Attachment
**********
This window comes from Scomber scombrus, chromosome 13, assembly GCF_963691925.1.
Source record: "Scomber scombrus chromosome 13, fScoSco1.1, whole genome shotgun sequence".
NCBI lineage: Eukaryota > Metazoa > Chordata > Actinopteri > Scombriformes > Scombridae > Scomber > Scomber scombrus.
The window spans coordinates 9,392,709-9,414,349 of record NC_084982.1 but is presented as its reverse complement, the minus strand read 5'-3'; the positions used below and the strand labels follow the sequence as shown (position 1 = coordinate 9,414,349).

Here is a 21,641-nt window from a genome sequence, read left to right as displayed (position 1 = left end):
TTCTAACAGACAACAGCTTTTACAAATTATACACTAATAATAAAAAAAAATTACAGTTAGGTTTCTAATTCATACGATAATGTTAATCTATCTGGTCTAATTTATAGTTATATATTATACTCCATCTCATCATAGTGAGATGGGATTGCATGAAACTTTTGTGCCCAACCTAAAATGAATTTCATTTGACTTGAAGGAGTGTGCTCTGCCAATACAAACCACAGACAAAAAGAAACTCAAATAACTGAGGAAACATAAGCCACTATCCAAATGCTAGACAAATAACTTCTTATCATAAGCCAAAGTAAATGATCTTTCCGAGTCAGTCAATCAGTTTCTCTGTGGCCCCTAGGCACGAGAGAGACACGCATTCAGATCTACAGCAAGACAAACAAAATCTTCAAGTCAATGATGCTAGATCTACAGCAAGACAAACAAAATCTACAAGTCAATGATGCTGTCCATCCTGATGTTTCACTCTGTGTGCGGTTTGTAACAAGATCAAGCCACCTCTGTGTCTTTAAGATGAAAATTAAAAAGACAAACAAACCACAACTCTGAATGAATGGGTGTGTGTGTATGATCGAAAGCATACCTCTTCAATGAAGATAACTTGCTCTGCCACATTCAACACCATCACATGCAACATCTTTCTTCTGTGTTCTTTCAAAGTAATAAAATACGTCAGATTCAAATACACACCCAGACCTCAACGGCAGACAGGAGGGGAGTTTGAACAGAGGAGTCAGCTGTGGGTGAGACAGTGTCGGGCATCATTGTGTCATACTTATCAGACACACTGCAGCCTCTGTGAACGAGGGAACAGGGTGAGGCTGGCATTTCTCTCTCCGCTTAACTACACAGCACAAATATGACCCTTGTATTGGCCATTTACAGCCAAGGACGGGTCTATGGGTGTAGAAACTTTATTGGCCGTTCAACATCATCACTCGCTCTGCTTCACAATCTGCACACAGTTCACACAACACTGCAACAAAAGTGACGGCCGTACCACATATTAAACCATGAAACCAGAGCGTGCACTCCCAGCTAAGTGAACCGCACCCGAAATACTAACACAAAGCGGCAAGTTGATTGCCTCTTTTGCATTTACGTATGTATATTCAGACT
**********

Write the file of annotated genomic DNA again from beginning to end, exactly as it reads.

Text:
This window comes from Scomber scombrus, chromosome 13, assembly GCF_963691925.1.
Source record: "Scomber scombrus chromosome 13, fScoSco1.1, whole genome shotgun sequence".
NCBI lineage: Eukaryota > Metazoa > Chordata > Actinopteri > Scombriformes > Scombridae > Scomber > Scomber scombrus.
The window spans coordinates 9,392,709-9,414,349 of record NC_084982.1 but is presented as its reverse complement, the minus strand read 5'-3'; the positions used below and the strand labels follow the sequence as shown (position 1 = coordinate 9,414,349).

Here is a 21,641-nt window from a genome sequence, read left to right as displayed (position 1 = left end):
TTCTAACAGACAACAGCTTTTACAAATTATACACTAATAATAAAAAAAAATTACAGTTAGGTTTCTAATTCATACGATAATGTTAATCTATCTGGTCTAATTTATAGTTATATATTATACTCCATCTCATCATAGTGAGATGGGATTGCATGAAACTTTTGTGCCCAACCTAAAATGAATTTCATTTGACTTGAAGGAGTGTGCTCTGCCAATACAAACCACAGACAAAAAGAAACTCAAATAACTGAGGAAACATAAGCCACTATCCAAATGCTAGACAAATAACTTCTTATCATAAGCCAAAGTAAATGATCTTTCCGAGTCAGTCAATCAGTTTCTCTGTGGCCCCTAGGCACGAGAGAGACACGCATTCAGATCTACAGCAAGACAAACAAAATCTTCAAGTCAATGATGCTAGATCTACAGCAAGACAAACAAAATCTACAAGTCAATGATGCTGTCCATCCTGATGTTTCACTCTGTGTGCGGTTTGTAACAAGATCAAGCCACCTCTGTGTCTTTAAGATGAAAATTAAAAAGACAAACAAACCACAACTCTGAATGAATGGGTGTGTGTGTATGATCGAAAGCATACCTCTTCAATGAAGATAACTTGCTCTGCCACATTCAACACCATCACATGCAACATCTTTCTTCTGTGTTCTTTCAAAGTAATAAAATACGTCAGATTCAAATACACACCCAGACCTCAACGGCAGACAGGAGGGGAGTTTGAACAGAGGAGTCAGCTGTGGGTGAGACAGTGTCGGGCATCATTGTGTCATACTTATCAGACACACTGCAGCCTCTGTGAACGAGGGAACAGGGTGAGGCTGGCATTTCTCTCTCCGCTTAACTACACAGCACAAATATGACCCTTGTATTGGCCATTTACAGCCAAGGACGGGTCTATGGGTGTAGAAACTTTATTGGCCGTTCAACATCATCACTCGCTCTGCTTCACAATCTGCACACAGTTCACACAACACTGCAACAAAAGTGACGGCCGTACCACATATTAAACCATGAAACCAGAGCGTGCACTCCCAGCTAAGTGAACCGCACCCGAAATACTAACACAAAGCGGCAAGTTGATTGCCTCTTTTGCATTTACGTATGTATATTCAGACT